The Taxation of Foreign Pension Accrues to SA Residents
Any foreign pension, whether it is a government pension or a non-government pension, will be included in the gross income of a resident. Section 10(1)(gC) of the Income Tax Act exempts the portion of any pension or annuity received or accrued to any resident from a source outside South Africa.
Prior to 14 November 2014, the South African Revenue Service (SARS) had taken the stance that for the exemption to apply, ‘source outside South Africa’ meant that the services must have been rendered from outside South Africa and that the fund that pays the pension must be located outside of South Africa. In other words, if a person remained a member of a South African registered pension fund while working abroad, none of their pension benefits qualified for the exemption.
A number of pensioners and tax specialists breathed a collective sigh of relief after SARS ruled that any pension South Africans accumulated while working outside the country would generally not be subject to local tax. Uncertainty about the treatment of these pensions and differing opinions between SARS and various tax experts have triggered disputes over the issue during the last few years.
It is an established general principle that the source of income from services rendered is located where those services were rendered, because the originating cause of the income is the rendering of the services, which is the quid pro quo in respect of which the income is received (CIR v Lever Brothers & Unilever Ltd, 1946 AD 441).
As referred to above, section 10(1)(gC) deals with the exemption of foreign pensions or annuities in relation to foreign services by residents, while section 9(2)(i) is the provision relating to the source of income from lump sums, pensions or annuities. The two provisions apply together as illustrated below.
Section 10(1)(gC) exempts amounts received by or accrued to residents under the social security system of any other country. It also states that they shall be exempt from normal tax on any lump sum, pension or annuity received by or accrued to a resident from a source outside South Africa as consideration of past employment outside South Africa.
One therefore has to determine whether the lump sum, pension or annuity is ‘from a source outside South Africa’. It appears that for this determination, one has to apply section 9(2)(i), which provides that a lump sum, pension or annuity is from a source within South Africa if the services in respect of which the amount relates were rendered within South Africa. Where such an amount relates to services that were rendered partly in South Africa and partly outside South Africa, the portion of the amount that is regarded as from a source within South Africa must be determined on a pro-rata basis using the respective periods in which the services were rendered in South Africa to the total period in which the services were rendered.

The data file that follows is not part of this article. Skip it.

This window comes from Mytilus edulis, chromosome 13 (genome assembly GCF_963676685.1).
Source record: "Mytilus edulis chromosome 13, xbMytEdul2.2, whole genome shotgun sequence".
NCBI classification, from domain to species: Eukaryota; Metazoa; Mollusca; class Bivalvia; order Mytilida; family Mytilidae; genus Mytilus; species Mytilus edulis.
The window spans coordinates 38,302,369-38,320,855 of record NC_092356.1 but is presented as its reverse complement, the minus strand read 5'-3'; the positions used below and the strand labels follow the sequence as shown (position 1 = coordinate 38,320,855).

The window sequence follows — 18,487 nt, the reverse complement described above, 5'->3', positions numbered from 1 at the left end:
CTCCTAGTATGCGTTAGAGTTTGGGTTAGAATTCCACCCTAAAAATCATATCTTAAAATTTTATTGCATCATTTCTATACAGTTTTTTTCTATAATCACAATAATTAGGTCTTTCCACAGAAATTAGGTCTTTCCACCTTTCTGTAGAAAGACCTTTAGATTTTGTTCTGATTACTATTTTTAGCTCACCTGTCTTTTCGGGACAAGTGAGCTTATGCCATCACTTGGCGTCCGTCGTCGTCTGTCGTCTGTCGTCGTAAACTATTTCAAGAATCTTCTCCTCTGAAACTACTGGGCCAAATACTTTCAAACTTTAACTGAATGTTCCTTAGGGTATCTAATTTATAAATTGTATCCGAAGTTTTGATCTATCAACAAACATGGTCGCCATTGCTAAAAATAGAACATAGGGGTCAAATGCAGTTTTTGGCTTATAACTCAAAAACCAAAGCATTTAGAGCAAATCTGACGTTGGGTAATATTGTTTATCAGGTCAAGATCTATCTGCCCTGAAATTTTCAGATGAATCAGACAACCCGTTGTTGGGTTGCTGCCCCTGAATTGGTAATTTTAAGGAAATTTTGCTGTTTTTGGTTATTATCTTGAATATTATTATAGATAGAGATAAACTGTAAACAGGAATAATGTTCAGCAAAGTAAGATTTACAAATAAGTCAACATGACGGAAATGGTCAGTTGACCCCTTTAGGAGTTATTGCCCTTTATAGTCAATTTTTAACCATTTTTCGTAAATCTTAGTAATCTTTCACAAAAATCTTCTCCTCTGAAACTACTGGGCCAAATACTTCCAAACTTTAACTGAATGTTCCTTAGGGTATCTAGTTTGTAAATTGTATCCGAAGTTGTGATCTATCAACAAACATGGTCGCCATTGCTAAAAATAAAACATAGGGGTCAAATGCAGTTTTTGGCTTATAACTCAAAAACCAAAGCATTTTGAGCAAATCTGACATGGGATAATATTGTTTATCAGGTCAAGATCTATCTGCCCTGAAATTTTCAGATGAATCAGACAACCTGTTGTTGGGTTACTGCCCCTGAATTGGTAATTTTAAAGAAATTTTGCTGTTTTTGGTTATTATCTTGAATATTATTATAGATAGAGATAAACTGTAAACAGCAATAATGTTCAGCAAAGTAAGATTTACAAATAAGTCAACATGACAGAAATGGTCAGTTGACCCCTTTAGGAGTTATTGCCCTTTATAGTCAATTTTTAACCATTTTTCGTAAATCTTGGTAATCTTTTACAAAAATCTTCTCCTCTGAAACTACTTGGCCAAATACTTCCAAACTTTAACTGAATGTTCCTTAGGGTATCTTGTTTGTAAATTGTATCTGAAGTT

SARS issued Binding General Ruling (Income Tax) No. 25 with effect from 14 November 2014. According to the ruling, any portion of a pension that accrues to a person that relates to services rendered by the person outside of South Africa will not be subject to tax in South Africa. This ruling provides clarity on the interpretation and application of the words ‘from a source outside the Republic’ in section 10(1)(gC)(ii) in relation to pension payments that are received by or accrued to a resident.
The following formula is used to calculate the exempt portion of pension that relates to services rendered outside South Africa:
Period during which foreign services were rendered x Total pension received or accrued
Total period during which services rendered
The tax treatment of lump sums, pensions or annuities for services rendered may therefore be summarised as follows:
- The portion of the lump sum, pension or annuity that relates to the services rendered by the South African resident outside of South Africa is exempt.
- A pro rata portion of a pension granted to an individual will be deemed to be from a source within South Africa if the services in respect of which that portion of the pension benefit is granted were performed in South Africa.
With regard to section 10(1)(gC), the 2016 Budget review states that ‘the question of how contributions to foreign pension funds and the taxation of payments from foreign funds should be dealt with raises a number of issues, which require a review. Sufficient time would be required to determine how to deal with contributions to foreign funds and the taxation of payments from foreign funds, taking into account the tax policy for South African retirement funds.’
This statement is cryptic to say the least. However, it does appear from the wording that changes to the status quo would only be implemented after a review of the issues involved.
By Xolani Jadezweni, Individual Tax Compliance Consultant at BDO, 17 March 2016